#6 – Check out the Cali Zoo
The Cali Zoo (Zoologico de Cali) is known to be the most beautiful in all of Colombia.
And it’s not your typical zoo.
I’m normally not a big fan of caged animals. But here, the animals have more freedom than any zoo I’ve been to. Many of the 233+ different species even roam around free.
Add to that the fact that the Cali River runs straight through the zoo, and it feels like you’re walking right through the jungle.
The zoo is open from 9am – 4:30pm and is located on the west side of Cali.
#7 – Float down the river in San Cipriano
San Cipriano is a unique, off-the-beaten-path day trip for those looking for adventure (and river tubing).
The cool thing about San Cipriano is that the journey to get there is just as exciting as the place itself.
Let me explain.
This is a jungle town. Meaning, it is literally in the middle of the jungle. As far as I know, there are no roads in or out.
So how do you get there?
Moto-brujas (roughly translated to “motorcycle witches”)
Picture a motorcycle hooked to a cart-full of people, flying down rickety train tracks (that are still used by trains).
That’s a moto-bruja. And that’s how you get to San Cipriano.
To get to the entrance to San Cipriano, catch a bus from the Cali bus terminal headed to Buenaventura. Tell them you’re going to San Cipriano (the stop you need to take is called Zaragoza).
The bus ride takes about 2 hours.
#8 – Go Luxury Glamping
There are some awesome Colombia glamping experiences scattered all over the country. We recently tried our first glamping up in the mountains right outside of Cali.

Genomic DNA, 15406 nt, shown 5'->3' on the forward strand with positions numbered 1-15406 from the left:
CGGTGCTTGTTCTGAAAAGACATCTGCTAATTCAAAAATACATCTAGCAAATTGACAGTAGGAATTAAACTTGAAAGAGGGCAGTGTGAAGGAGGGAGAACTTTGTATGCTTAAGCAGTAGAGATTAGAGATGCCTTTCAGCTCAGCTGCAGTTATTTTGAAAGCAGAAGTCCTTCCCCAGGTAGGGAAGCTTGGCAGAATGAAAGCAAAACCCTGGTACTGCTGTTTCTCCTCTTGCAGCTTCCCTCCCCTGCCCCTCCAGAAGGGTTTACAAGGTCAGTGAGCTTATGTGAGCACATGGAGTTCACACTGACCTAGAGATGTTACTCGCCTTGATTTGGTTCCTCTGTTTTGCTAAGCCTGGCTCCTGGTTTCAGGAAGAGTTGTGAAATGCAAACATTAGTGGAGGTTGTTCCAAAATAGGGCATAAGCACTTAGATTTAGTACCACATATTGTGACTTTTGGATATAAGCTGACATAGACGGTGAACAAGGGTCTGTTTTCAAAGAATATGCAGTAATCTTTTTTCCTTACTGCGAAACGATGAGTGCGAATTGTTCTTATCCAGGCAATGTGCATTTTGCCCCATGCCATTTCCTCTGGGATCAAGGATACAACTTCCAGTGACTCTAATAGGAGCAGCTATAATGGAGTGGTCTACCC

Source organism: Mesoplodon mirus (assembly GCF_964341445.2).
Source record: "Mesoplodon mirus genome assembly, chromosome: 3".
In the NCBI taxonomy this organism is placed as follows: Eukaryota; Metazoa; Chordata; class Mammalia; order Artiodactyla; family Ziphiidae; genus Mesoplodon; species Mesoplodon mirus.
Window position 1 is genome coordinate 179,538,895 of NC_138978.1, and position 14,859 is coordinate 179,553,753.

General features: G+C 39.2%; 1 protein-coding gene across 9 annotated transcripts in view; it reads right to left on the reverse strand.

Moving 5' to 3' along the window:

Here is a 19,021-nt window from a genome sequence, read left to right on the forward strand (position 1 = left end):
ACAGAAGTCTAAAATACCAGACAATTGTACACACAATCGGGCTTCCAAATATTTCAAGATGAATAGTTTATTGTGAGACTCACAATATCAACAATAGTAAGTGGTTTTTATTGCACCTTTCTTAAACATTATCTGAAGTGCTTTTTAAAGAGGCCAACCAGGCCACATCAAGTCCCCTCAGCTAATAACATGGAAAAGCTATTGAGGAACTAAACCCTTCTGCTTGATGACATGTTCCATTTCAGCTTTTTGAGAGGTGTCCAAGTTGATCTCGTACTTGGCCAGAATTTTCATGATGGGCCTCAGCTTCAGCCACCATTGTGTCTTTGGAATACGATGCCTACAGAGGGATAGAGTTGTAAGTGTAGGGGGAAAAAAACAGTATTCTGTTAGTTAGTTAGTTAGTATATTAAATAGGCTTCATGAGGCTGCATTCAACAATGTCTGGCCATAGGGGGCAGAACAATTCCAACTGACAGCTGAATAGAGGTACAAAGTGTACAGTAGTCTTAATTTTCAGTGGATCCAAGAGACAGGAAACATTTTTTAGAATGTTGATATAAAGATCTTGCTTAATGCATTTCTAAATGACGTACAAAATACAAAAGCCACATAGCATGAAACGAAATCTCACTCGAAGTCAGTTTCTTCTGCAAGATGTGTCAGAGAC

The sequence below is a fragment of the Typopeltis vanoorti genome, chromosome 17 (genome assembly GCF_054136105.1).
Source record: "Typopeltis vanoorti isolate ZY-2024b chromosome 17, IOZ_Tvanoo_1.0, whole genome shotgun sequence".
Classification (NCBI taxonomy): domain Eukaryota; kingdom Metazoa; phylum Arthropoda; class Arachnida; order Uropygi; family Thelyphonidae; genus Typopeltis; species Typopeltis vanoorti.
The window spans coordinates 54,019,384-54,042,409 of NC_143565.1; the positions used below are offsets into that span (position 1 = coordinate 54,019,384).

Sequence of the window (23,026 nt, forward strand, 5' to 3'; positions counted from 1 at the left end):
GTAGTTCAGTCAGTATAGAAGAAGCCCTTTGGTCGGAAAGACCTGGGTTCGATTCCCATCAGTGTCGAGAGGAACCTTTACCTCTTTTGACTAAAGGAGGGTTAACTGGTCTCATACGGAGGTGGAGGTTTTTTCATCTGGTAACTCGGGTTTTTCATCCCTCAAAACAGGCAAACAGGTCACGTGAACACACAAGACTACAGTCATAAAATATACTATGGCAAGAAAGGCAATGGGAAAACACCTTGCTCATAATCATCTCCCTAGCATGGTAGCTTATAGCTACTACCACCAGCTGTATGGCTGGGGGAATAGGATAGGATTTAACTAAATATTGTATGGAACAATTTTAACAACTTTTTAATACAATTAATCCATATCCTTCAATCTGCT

It was spectacular to say the least!
As you can imagine, this isn’t the cheapest place to stay in Colombia, but it’s definitely worth the splurge. And when you compare it to what a “normal” hotel costs in the US, it’s not so bad.
It is located about an hour outside of Cali (depending on the type of vehicle you use for the unpaved road). You can rent a car, take a taxi, or if you’re adventurous, take the local “chiva” bus.
Pro Tip: If you’re looking for peace and quiet, I highly recommend visiting on a weekday. Weekends are when Colombians go to the mountains to party, and they love blasting their music so the rest of the mountain can hear.
This particular place is called Glamping Villa Luces, but glamping has become super popular in Colombia, so you can probably find places similar to this all over the country.
#9 – Go Trekking
There are plenty of adventurous treks in and around Cali. However, these trails aren’t always well-marked and many people have gotten lost.
That’s why these days, a guide is REQUIRED for most treks.
One (somewhat strenuous) trek I highly recommend is called Pico de Loro
I did it through a company called PicoLoro Ecotourism. They have regular hikes scheduled that you can join. The downside is they’re a bit more expensive than finding your own local guide directly.
Another option for finding treks is to check out the social media pages of local hiking groups. There are lots of them, but here’s a few to get you started: Nomadas de la Montana, Guiafarallones, and Caminantessinlimites
If you’re looking for an overnight or weekend trip from Cali, I highly suggest checking out the Cocora Valley trek near Salento (4 hr bus ride)—one of my absolute favorite places in all of Colombia.
#10 – Climb Cerro de Las Tres Cruces
This one’s for those of you who love trekking but are short on time.
You can climb up to Cerro de Las Tres Cruces (Three Cross Hill) to a beautiful viewpoint in less than an hour. And the best part is, the hike starts from right within the city.